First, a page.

I recently read an article in The Daily Review titled "Are we stuck on 50th anniversaries?" in which the author groused about our fascination with that golden moment.

I've been just as guilty as everyone else about such infatuation. When the time came for the 50th anniversary of John F. Kennedy's assassination I wrote a column about my reflections on the matter. When my parents reached their golden anniversary, I was the one who made a big fuss about it - despite the fact that my dad wanted to strangle me when he found out I put an article about it in the local paper. And I have a column brewing in my head when we reach the 50-year mark when the four boys from Liverpool - John, Paul, George and Ringo - hit these shores and changed forever the sound of popular music.

The author of the article spoke about the Boomer generation and why we keep on looking with fascination at the past - and that's true. But I think no matter what generation from what time period, we will always look back at the past; often wistfully and with nostalgia - particularly 50 years ago.

But why is 50 years such a "golden" moment in our memories? Well it's a milestone, obviously, but I also believe most of us realize - abet subconsciously - its the last official marking of an event that will have happened within the "living memory" of a large number of the participants.

The past can be divided into two distinct periods - living memory and recorded history. In living memory, you were around when the event occurred and in some way experienced it first hand. The best example of this for me is when the Apollo 11 landed on the moon. Although I was only 12 at the time, I can remember the thrill when we watched on television Neil Armstrong take his first steps onto the lunar surface and say those immortal words.

By contrast, there's recorded history. This is reading, hearing, or even viewing (on film) an event that occurred before one was born. Although one might be proud about it - such as the moon landing - a person who wasn't around when the event occurred will not experience the same emotions of the moment as those who were.

As I mentioned earlier, with a 50th anniversary, you still have a lot of people who were around when the event occurred, and as a result they experience the pleasure of "re-sharing the moment" so to speak, as well as swapping stories and memories. In addition, those who were around also enjoy sharing their first-hand memories with those who were born too late to have seen the event.

Or sure, there's still people around when 75th anniversaries occur. But their numbers have dwindled considerably by that time, and anyone fortunate to have been around when a 100th anniversary occurs will no doubt have been too young to remember much of anything about the event.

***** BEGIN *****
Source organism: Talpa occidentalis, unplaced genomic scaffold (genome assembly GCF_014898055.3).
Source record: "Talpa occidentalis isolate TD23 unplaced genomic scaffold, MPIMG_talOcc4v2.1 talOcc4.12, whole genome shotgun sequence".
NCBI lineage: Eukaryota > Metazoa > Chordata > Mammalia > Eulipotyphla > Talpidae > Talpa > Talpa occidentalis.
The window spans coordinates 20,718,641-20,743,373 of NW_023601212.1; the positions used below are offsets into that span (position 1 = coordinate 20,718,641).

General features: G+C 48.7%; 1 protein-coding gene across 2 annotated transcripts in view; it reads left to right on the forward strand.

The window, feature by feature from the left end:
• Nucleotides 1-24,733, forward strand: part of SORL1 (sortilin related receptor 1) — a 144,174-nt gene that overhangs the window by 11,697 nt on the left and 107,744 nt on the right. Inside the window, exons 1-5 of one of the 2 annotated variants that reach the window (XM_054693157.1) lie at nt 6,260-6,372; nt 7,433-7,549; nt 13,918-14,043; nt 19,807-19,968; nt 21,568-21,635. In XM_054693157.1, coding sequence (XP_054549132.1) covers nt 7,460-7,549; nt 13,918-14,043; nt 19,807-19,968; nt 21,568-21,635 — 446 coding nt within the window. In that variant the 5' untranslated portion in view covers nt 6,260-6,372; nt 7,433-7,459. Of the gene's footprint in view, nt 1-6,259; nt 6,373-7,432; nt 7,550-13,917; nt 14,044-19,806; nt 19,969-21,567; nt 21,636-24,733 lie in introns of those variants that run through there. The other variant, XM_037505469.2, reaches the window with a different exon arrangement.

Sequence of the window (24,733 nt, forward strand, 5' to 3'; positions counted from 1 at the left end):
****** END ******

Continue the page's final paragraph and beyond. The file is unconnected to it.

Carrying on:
So that's why a 50th anniversary is such a "golden" moment. It's a marking of a special time by the people who were fortunate enough to have been around when it occurred, and its also a bit of a "last hurrah" because folks know that the event will soon pass forever from living memory into recorded history - a fate which time dictates must always come to pass.

C.J. Marshall is a writer and columnist for The Daily Review. He can be reached at cjmarshall@thedailyreview.com.

If there's anything worse than lawmakers and their staffs violating the public trust through criminal corruption, it's forcing the public to pay for their legal defense. If there's anything worse than that, it's the Legislature's refusal to disclose the identities of the public servants receiving the free legal assistance.

Fortunately, the Commonwealth Court this week completed shredding the veil of secrecy the state Senate had erected around its members and staffers receiving publicly funded legal help.

The case arose from a case against former state Sen. Robert J. Mellow of Lackawanna County. He pleaded guilty to conspiracy to commit mail fraud and to defraud the federal government by filing a false tax return, and is close to completing a prison sentence he began about a year ago.

Marc Levy, a reporter for the Associated Press, sought from the Senate financial records relative to any publicly funded legal services for Mr. Mellow and staffers for the Senate Democratic caucus. The Senate refused, under the farcical claim that revealing whether the public employees received publicly funded legal representation would violate attorney-client privilege.

Last year the Commonwealth Court found and the Supreme Court upheld that the Senate's financial records are public records that do not jeopardize attorney-client privilege.

This week, a three-judge Commonwealth Court panel found that the Senate can't hide the records behind grand jury secrecy rules, the Right-To-Know Law's exception for criminal investigations or the attorney work-product doctrine.

The public is not entitled to know the specific legal strategy or advice offered by lawyers to senators or their staffers, the judges found, but taxpayers are entitled to the identities of legislative personnel they are paying lawyers to represent and, generally, the nature of the services.

"Where, as here, the taxpayers are footing the bill for the legal services, they are entitled to know the general nature of the services provided for the fees charged," Judge Robert K. Simpson wrote.

That the Senate considers that a novel concept demonstrates how far the Legislature has to go before it can call itself transparent.